Jim Manning

Richland County Councilman Jim Manning 

Democratic Richland County Councilman Jim Manning says he will not seek re-election in 2020.

Manning, who was first elected in 2008, tells Free Times that he will complete his current term, which runs through the end of next year. But after that he will step away from his District 8 seat. District 8 is in the north central and northeast parts of Richland County.

The third-term councilman says he simply is looking for more time to dedicate to business.

"Well, I started a new business about two years ago, and I have some opportunities that lay ahead of me that need time, attention and focus," Manning says. "So, that's what I am looking to do. I have been very honored to serve. I am very proud of many, many accomplishments. I have done things in chunks of decades. I've spent over a decade with County Council. Career-wise, there is another avenue I want to pursue over the next decade, decade and a half.

"At my age, to devote what I need to that, I can only do so many things well at one time. I have given this [Council] service my very best, and now it's time for me to pursue some other things that have gotten started and need my time and attention."

Manning, 63, says he's started a consulting company, Gray Hair Solutions, LLC, and that he will focus heavily on that when he leaves Council.

When Manning's term ends, County Council will lose one of its more colorful characters. Manning is known for his shock of flowing gray hair, his collection of bowties, his deep Southern drawl and a cutting sense of humor.

He tells Free Times he thinks it's important to make an early announcement that he will not be seeking the seat again next year, so that potential candidates can begin making plans.

"I think it was extremely important for the citizens of Richland County District 8 that I go ahead and announce this," Manning says. "Because filing begins in the middle of March of this coming year. It is a very strongly Democratic district, so it's one of those many, many, many kind of places in the state where the primary will likely determine who is going to serve in this capacity. I wanted to give people time to know it's going to be an open seat and contemplate what their interest may be."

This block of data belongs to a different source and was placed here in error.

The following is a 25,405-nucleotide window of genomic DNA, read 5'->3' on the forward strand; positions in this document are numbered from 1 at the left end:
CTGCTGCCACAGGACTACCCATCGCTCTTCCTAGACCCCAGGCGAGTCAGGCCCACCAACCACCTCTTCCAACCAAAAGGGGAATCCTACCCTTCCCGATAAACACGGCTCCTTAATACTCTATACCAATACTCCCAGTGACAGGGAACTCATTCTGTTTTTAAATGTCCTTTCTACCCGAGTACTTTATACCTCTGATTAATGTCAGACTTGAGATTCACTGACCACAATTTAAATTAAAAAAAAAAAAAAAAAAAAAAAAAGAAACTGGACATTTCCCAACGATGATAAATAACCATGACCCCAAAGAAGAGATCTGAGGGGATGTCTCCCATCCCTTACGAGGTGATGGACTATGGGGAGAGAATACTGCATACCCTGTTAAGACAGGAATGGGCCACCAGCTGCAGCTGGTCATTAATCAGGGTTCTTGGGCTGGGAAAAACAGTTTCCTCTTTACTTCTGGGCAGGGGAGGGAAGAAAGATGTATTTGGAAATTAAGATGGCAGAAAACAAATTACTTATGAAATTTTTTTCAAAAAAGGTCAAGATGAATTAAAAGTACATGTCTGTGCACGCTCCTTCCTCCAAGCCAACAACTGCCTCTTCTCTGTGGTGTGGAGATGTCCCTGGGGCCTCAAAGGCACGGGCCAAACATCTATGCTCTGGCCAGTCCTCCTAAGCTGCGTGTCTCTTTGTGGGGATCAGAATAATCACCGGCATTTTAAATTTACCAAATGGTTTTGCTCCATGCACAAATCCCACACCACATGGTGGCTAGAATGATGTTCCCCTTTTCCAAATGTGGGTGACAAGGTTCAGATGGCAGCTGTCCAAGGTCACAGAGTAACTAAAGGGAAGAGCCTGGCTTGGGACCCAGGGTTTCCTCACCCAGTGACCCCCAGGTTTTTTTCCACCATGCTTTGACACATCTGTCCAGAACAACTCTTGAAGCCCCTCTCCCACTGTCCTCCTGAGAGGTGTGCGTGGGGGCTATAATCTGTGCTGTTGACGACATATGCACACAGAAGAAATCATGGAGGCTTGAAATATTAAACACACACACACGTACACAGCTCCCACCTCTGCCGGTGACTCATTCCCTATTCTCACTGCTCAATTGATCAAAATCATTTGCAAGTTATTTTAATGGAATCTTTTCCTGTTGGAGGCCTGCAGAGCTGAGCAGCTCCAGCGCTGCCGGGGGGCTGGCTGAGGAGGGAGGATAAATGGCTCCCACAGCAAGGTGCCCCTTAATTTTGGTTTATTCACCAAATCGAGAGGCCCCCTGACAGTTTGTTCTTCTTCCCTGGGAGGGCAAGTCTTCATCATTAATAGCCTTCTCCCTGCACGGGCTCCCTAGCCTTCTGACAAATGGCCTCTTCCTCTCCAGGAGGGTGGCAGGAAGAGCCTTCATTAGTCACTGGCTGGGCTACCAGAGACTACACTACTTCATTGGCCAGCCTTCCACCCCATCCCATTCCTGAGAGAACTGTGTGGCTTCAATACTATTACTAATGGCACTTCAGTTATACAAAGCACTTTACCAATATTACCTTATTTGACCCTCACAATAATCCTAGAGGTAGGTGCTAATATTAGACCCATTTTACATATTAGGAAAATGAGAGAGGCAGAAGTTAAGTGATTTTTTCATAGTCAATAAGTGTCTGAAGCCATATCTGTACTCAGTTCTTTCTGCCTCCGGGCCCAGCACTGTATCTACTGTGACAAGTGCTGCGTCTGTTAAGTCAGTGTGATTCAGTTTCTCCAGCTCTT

Richland County Council is largely Democratic. Among its 11 members, only two — District 1's Bill Malinowski and District 6's Joe Walker III — are Republicans.

There are several items Manning says he has been particularly proud of during his time on Council, including improvements along Decker Boulevard, where the Decker Center county complex was dedicated in 2017. He also says the county has made strides in economic development.

"When I first got on Council we didn't have an economic development director department," Manning says. "That was actually my very first motion. I also did some work with Council that resulted in us creating a sustainability director to do green initiatives."

Manning did admit to some regrets during his time on County Council.

"Regrets, I've had a few," the silver-maned Councilman says, channeling Frank Sinatra. "I regret that there wasn't a better relationship between county staff and the Program Development Team, for us to have worked more in harmony. That probably is the greatest regret."

The councilman was referring to the team of three private companies that, for the last five years, had been contracted to run the county's billion dollar transportation penny tax program. The penny tax, intended to fund transportation improvements and the county's bus system, has, at times, been fraught with controversy through the years. Earlier this year County Council voted to bring management of the program in-house, and its relationship with the PDT will come to an end in November.

Manning also was one of the more vocal members of Council as it regarded getting rid of former County Administrator Gerald Seals. He was among those who voted to fire Seals in April 2018. Manning was not present for the later vote in which Council agreed to a $1 million settlement with Seals. Council agreed to the settlement in hopes of staving off a lawsuit from Seals.

Aside from his burgeoning business interests — he says Gray Hair Solutions will focus on "conundrum alleviation" — Manning notes he'll also focus on health and wellness, including running marathons.

"I turned 63 on May 27, and I was born in 1956," he says. "I'm proud of the fact I'm not on one medication and next month I'm going to run the Marine Corps marathon."

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